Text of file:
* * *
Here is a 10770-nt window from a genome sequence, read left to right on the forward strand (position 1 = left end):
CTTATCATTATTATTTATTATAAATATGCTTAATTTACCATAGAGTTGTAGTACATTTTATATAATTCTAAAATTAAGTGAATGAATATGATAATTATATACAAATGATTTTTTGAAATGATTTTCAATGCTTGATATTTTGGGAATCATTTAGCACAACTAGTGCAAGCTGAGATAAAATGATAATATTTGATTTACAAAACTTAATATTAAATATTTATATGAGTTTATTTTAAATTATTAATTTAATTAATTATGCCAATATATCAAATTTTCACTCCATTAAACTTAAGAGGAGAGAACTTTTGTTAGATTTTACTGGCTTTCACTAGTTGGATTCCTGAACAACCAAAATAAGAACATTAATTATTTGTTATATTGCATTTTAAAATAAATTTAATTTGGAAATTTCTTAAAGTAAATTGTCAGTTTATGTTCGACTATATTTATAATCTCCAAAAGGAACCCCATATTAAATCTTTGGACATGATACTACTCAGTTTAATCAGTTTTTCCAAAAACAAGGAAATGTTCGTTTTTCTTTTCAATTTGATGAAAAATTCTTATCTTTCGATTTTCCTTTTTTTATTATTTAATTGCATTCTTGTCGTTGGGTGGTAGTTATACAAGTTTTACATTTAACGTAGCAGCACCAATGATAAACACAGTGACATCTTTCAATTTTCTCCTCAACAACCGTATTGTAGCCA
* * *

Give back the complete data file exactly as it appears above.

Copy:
Here is a 10770-nt window from a genome sequence, read left to right on the forward strand (position 1 = left end):
CTTATCATTATTATTTATTATAAATATGCTTAATTTACCATAGAGTTGTAGTACATTTTATATAATTCTAAAATTAAGTGAATGAATATGATAATTATATACAAATGATTTTTTGAAATGATTTTCAATGCTTGATATTTTGGGAATCATTTAGCACAACTAGTGCAAGCTGAGATAAAATGATAATATTTGATTTACAAAACTTAATATTAAATATTTATATGAGTTTATTTTAAATTATTAATTTAATTAATTATGCCAATATATCAAATTTTCACTCCATTAAACTTAAGAGGAGAGAACTTTTGTTAGATTTTACTGGCTTTCACTAGTTGGATTCCTGAACAACCAAAATAAGAACATTAATTATTTGTTATATTGCATTTTAAAATAAATTTAATTTGGAAATTTCTTAAAGTAAATTGTCAGTTTATGTTCGACTATATTTATAATCTCCAAAAGGAACCCCATATTAAATCTTTGGACATGATACTACTCAGTTTAATCAGTTTTTCCAAAAACAAGGAAATGTTCGTTTTTCTTTTCAATTTGATGAAAAATTCTTATCTTTCGATTTTCCTTTTTTTATTATTTAATTGCATTCTTGTCGTTGGGTGGTAGTTATACAAGTTTTACATTTAACGTAGCAGCACCAATGATAAACACAGTGACATCTTTCAATTTTCTCCTCAACAACCGTATTGTAGCCA